[SATLUG] Average lifespan of an Adaptec SCSI card?

Brad Knowles brad at shub-internet.org
Wed Jul 22 22:24:03 CDT 2009


on 7/22/09 8:56 PM, Alan Lesmerises said:

> In the case of solid-state electronics, it has long been known that the 
> bulk of the failures occur in a pattern known as "infant mortality" (and 
> the name does come from human death studies).  That means that failures 
> occur with decreasing frequency with time, and the longer it lasts, the 
> longer it's going to last.  That being said, it they are subjected to 
> some external factor (excessive overheating, vibration, etc.), failures 
> can also be externally induced.

In my experience, it is more typically called a "bathtub curve", because 
it looks like a bathtub in profile -- high on one end, low in the 
middle, and then climbing back to high again at the end.

Planned obsolescence is a very real principle that is used by most 
companies these days when they design their products, such that they 
really do tend to start failing a little after the warranty has expired. 
  Yes, the Engineers have gotten good enough with their design tradeoffs 
and other techniques, that they can come statistically quite close to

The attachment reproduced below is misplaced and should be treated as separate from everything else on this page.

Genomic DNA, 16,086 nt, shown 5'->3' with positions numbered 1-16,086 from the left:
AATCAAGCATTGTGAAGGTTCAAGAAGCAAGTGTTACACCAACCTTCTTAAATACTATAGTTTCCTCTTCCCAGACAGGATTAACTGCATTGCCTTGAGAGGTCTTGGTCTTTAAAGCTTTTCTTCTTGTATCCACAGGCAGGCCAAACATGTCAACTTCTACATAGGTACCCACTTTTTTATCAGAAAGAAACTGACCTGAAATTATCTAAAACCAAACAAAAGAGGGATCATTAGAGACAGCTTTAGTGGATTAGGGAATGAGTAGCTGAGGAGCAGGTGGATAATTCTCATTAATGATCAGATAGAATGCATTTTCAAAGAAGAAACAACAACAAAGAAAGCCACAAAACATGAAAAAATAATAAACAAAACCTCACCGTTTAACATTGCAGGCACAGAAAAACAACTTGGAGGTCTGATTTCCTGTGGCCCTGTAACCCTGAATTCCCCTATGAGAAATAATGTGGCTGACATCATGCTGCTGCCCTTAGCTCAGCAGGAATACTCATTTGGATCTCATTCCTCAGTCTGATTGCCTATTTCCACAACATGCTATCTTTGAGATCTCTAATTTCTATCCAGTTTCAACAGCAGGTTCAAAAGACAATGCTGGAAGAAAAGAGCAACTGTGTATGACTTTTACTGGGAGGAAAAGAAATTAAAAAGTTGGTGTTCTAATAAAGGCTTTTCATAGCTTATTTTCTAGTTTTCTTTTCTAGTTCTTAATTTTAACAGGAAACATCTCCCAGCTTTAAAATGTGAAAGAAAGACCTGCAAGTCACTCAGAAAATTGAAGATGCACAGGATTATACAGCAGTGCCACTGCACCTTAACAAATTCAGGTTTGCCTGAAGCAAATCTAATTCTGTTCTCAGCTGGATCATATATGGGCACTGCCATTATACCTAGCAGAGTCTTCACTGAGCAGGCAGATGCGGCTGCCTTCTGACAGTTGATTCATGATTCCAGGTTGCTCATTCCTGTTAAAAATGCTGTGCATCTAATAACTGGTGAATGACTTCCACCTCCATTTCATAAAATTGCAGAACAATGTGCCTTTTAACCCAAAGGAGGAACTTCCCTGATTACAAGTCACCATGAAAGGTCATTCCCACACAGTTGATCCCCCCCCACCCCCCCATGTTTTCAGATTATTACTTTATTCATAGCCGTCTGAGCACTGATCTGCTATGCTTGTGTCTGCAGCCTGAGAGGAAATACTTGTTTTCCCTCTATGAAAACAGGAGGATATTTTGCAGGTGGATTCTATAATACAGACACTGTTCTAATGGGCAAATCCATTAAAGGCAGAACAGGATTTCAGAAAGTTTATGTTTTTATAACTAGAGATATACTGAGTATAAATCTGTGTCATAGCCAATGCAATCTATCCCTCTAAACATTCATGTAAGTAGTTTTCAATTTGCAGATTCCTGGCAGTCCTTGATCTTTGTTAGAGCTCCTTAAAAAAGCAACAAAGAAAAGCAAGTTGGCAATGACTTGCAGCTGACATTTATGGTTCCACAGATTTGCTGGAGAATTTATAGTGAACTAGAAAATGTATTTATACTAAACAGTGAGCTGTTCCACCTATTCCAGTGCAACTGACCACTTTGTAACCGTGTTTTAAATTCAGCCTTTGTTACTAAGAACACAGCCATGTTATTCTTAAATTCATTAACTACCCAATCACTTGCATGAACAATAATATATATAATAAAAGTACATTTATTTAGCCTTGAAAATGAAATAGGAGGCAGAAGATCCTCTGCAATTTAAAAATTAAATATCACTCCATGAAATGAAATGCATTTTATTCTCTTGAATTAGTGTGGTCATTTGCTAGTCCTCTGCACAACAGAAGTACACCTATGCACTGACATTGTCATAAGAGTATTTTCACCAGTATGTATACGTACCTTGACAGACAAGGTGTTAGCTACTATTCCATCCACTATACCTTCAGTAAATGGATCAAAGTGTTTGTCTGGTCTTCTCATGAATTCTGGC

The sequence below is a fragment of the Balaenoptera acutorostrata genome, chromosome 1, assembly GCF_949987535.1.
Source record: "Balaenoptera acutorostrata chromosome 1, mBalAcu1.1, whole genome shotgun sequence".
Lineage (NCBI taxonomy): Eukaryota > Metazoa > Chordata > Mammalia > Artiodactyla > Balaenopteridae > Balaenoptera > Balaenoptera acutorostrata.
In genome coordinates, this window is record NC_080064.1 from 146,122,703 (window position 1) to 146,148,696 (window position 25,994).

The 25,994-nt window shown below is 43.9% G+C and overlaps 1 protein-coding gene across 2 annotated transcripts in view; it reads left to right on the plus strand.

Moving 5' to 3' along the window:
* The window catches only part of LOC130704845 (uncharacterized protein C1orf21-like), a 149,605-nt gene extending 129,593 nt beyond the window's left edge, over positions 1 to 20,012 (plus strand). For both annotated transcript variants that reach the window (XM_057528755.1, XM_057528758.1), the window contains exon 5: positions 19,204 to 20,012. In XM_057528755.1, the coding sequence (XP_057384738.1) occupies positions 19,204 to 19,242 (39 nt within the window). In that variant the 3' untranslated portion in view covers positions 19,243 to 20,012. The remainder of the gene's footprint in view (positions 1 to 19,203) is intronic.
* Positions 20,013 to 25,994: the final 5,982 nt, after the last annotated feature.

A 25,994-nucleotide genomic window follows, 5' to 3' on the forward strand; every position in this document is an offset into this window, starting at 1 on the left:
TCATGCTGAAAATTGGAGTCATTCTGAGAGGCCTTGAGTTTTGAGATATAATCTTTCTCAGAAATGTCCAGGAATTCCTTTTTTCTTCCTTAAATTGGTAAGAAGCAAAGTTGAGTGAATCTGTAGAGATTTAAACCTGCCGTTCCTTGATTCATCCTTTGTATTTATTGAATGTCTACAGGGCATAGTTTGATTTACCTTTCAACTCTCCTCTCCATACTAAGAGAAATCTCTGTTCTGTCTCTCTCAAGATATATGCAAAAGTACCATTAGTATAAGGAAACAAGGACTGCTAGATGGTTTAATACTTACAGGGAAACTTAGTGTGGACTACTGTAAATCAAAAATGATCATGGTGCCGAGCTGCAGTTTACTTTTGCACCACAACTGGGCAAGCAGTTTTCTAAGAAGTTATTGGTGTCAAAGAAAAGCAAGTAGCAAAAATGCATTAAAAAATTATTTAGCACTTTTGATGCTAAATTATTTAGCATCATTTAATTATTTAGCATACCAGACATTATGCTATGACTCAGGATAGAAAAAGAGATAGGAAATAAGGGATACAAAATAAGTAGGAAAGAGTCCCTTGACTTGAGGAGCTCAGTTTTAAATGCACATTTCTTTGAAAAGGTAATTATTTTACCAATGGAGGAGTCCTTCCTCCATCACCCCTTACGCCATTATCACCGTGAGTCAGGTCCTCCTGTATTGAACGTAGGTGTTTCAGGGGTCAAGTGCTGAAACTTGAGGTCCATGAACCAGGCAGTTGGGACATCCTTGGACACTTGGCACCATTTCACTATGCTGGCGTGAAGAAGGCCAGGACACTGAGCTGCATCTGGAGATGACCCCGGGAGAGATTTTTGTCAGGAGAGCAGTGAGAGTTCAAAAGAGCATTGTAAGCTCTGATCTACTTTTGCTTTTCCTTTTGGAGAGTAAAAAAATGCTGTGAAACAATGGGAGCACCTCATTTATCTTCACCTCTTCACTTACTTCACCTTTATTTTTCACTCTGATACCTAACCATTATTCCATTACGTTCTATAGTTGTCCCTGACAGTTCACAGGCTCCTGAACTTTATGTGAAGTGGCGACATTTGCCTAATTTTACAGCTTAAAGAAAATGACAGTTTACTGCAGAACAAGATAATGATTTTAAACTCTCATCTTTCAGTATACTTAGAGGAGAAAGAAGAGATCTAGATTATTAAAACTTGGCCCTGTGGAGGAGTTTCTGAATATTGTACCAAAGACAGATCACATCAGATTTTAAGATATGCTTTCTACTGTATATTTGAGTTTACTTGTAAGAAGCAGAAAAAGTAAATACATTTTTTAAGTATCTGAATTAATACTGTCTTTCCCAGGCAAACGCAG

whatever warranty policies that the business types want to implement.

Of course, there are plenty of other factors to be considered, but that 
does describe what I've seen as an overall trend.

> So, without having specific data to refer to, I'd be inclined to say 
> that 6 years isn't bad amount of service life to get out of that card, 
> but the question of whether the other ones are about to fail is much 
> more difficult to answer.

Consider this -- for the last several generations, designs have been 
getting generationally better roughly every 18 months, with the cycles 
slowly getting shorter (so that we're getting closer to 12 month 
generations).

In that paradigm, the SCSI card that lasted six years equates to a 
hardware device that has lived through four generations.  Now, when you 
are the fourth generation in your family (and in your 80s, because human 
generations are about twenty years), tell me how likely you are to be 
working well?


It's had a good life.  Time to give it a good burial and go buy a 
replacement.

If you want exactly the same device, or even something just compatible, 
you're going to have a hard time finding it since most of those will 
probably have died or been recycled already.

You may even end up having to completely replace the entire computer 
system in question, because you just can't find decent hardware that is 
compatible with equipment that old.

-- 
Brad Knowles <brad at shub-internet.org>
LinkedIn Profile: <http://tinyurl.com/y8kpxu>


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